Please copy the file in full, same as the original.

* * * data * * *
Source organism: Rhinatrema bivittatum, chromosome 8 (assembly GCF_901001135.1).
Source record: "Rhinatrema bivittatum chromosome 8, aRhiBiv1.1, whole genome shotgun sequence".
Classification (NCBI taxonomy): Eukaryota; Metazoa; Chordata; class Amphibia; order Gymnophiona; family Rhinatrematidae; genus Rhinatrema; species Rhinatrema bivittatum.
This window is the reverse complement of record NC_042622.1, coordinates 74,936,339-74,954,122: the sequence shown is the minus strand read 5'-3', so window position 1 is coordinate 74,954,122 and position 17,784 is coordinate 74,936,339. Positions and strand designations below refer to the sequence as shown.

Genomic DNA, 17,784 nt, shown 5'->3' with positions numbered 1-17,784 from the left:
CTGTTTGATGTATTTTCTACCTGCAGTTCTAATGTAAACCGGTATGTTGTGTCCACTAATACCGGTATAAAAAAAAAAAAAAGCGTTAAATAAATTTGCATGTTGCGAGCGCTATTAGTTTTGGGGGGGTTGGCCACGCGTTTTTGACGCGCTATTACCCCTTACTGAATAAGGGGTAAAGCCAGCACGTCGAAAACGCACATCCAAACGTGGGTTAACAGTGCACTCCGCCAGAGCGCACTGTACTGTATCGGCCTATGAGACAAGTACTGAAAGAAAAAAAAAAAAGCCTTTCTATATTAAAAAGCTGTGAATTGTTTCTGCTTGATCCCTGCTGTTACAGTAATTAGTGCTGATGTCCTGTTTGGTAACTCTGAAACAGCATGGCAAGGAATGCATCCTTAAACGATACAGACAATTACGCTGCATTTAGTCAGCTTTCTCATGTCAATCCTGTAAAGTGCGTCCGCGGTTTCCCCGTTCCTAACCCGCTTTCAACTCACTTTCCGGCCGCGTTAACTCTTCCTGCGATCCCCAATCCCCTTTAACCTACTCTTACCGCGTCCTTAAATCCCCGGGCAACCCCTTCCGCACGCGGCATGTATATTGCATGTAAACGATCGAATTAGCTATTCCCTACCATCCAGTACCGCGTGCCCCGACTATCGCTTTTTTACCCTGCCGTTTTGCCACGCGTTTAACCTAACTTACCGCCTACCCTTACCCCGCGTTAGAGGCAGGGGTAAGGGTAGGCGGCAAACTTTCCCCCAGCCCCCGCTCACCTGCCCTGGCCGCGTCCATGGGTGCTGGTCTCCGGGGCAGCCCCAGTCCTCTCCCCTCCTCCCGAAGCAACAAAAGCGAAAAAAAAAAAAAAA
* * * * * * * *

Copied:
Source organism: Rhinatrema bivittatum, chromosome 8 (assembly GCF_901001135.1).
Source record: "Rhinatrema bivittatum chromosome 8, aRhiBiv1.1, whole genome shotgun sequence".
Classification (NCBI taxonomy): Eukaryota; Metazoa; Chordata; class Amphibia; order Gymnophiona; family Rhinatrematidae; genus Rhinatrema; species Rhinatrema bivittatum.
This window is the reverse complement of record NC_042622.1, coordinates 74,936,339-74,954,122: the sequence shown is the minus strand read 5'-3', so window position 1 is coordinate 74,954,122 and position 17,784 is coordinate 74,936,339. Positions and strand designations below refer to the sequence as shown.

Genomic DNA, 17,784 nt, shown 5'->3' with positions numbered 1-17,784 from the left:
CTGTTTGATGTATTTTCTACCTGCAGTTCTAATGTAAACCGGTATGTTGTGTCCACTAATACCGGTATAAAAAAAAAAAAAAGCGTTAAATAAATTTGCATGTTGCGAGCGCTATTAGTTTTGGGGGGGTTGGCCACGCGTTTTTGACGCGCTATTACCCCTTACTGAATAAGGGGTAAAGCCAGCACGTCGAAAACGCACATCCAAACGTGGGTTAACAGTGCACTCCGCCAGAGCGCACTGTACTGTATCGGCCTATGAGACAAGTACTGAAAGAAAAAAAAAAAAGCCTTTCTATATTAAAAAGCTGTGAATTGTTTCTGCTTGATCCCTGCTGTTACAGTAATTAGTGCTGATGTCCTGTTTGGTAACTCTGAAACAGCATGGCAAGGAATGCATCCTTAAACGATACAGACAATTACGCTGCATTTAGTCAGCTTTCTCATGTCAATCCTGTAAAGTGCGTCCGCGGTTTCCCCGTTCCTAACCCGCTTTCAACTCACTTTCCGGCCGCGTTAACTCTTCCTGCGATCCCCAATCCCCTTTAACCTACTCTTACCGCGTCCTTAAATCCCCGGGCAACCCCTTCCGCACGCGGCATGTATATTGCATGTAAACGATCGAATTAGCTATTCCCTACCATCCAGTACCGCGTGCCCCGACTATCGCTTTTTTACCCTGCCGTTTTGCCACGCGTTTAACCTAACTTACCGCCTACCCTTACCCCGCGTTAGAGGCAGGGGTAAGGGTAGGCGGCAAACTTTCCCCCAGCCCCCGCTCACCTGCCCTGGCCGCGTCCATGGGTGCTGGTCTCCGGGGCAGCCCCAGTCCTCTCCCCTCCTCCCGAAGCAACAAAAGCGAAAAAAAAAAAAAAA